"There were a number of allies who indicated they were thinking about, or were moving toward, increasing either their military or their civilian contributions, or both," Gates said at a news conference, reported the Associated Press. "And I found that very heartening."
He also praised NATO allies for doubling the number of troops they have sent to Afghanistan over the past 15 months.
"People really have been stepping up to this," he added.
Speaking minutes earlier, NATO Secretary-General Anders Fogh Rasmussen said the defense ministers did not discuss exactly how many more troops might be sent, the Associated Press reported.
U.S.-NATO commander in Afghanistan, Army Gen. Stanley McChrystal, has requested as many as 40,000 additional American troops to counter Taliban insurgents.
NATO ministers also agreed Friday on the need to boost training of Afghan forces to allow them eventually to take over from international troops and to insist on higher standards from the next Afghan government.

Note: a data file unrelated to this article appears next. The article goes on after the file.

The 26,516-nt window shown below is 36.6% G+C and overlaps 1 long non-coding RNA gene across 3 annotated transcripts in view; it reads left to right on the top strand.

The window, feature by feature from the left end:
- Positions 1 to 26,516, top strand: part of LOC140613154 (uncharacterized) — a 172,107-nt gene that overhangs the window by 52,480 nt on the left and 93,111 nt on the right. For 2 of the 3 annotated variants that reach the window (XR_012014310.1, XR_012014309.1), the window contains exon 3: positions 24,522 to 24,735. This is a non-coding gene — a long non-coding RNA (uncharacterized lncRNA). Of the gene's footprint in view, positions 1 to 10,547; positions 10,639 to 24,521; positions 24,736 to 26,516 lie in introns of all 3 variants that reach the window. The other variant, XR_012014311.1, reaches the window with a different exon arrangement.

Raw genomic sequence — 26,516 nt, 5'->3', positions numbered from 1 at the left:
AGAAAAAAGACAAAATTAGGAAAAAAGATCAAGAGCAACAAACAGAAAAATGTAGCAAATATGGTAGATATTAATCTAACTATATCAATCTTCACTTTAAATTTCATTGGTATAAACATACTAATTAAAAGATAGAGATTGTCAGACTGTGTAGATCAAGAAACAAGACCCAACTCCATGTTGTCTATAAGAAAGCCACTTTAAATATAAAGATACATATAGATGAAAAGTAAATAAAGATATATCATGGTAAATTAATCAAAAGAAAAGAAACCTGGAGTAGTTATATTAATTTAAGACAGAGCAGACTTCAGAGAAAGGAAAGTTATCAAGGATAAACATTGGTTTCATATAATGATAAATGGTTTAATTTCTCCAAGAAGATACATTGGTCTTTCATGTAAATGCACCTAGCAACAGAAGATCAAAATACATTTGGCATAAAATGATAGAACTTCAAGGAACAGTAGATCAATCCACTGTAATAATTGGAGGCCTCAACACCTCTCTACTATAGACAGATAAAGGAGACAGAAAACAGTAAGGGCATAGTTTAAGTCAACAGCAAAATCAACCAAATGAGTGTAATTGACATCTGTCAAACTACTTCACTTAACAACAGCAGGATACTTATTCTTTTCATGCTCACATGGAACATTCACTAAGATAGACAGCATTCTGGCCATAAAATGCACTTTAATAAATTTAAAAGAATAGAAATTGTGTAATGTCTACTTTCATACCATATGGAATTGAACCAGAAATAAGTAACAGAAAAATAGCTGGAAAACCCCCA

"There is a support of this counterinsurgency strategy which means that ministers agree that it does not solve the problems of Afghanistan just to hunt down and kill individual terrorists," Rasmussen said.
Gates also said at the news conference that President Barack Obama would consider specific plans for moving forward on an Afghan strategy over the next two to three weeks.
A runoff election is scheduled Nov. 7 between President Hamid Karzai and second-place challenger Abdullah Abdullah, the former foreign minister.
Afghan authorities and the United Nations have begun distributing millions of ballots, equipment and the ink used to mark voters' fingers to prevent repeat votes.
Afghanistan's Independent Election Commission said it would reduce the number of polling stations in areas where the central government has no control and the security threat is high, possibly eliminating some 2,000 of 25,000 stations, according to the Wall Street Journal.
Meanwhile, NATO forces were reportedly working on final details of a runoff security plan. "The initial plan always included the possibility of a runoff," said a spokeswoman for NATO's International Security Assistance Force, the Journal reported. "We're not starting from scratch but are simply fine-tuning based on the challenges that exist now."
---- Compiled from wire reports and other media sources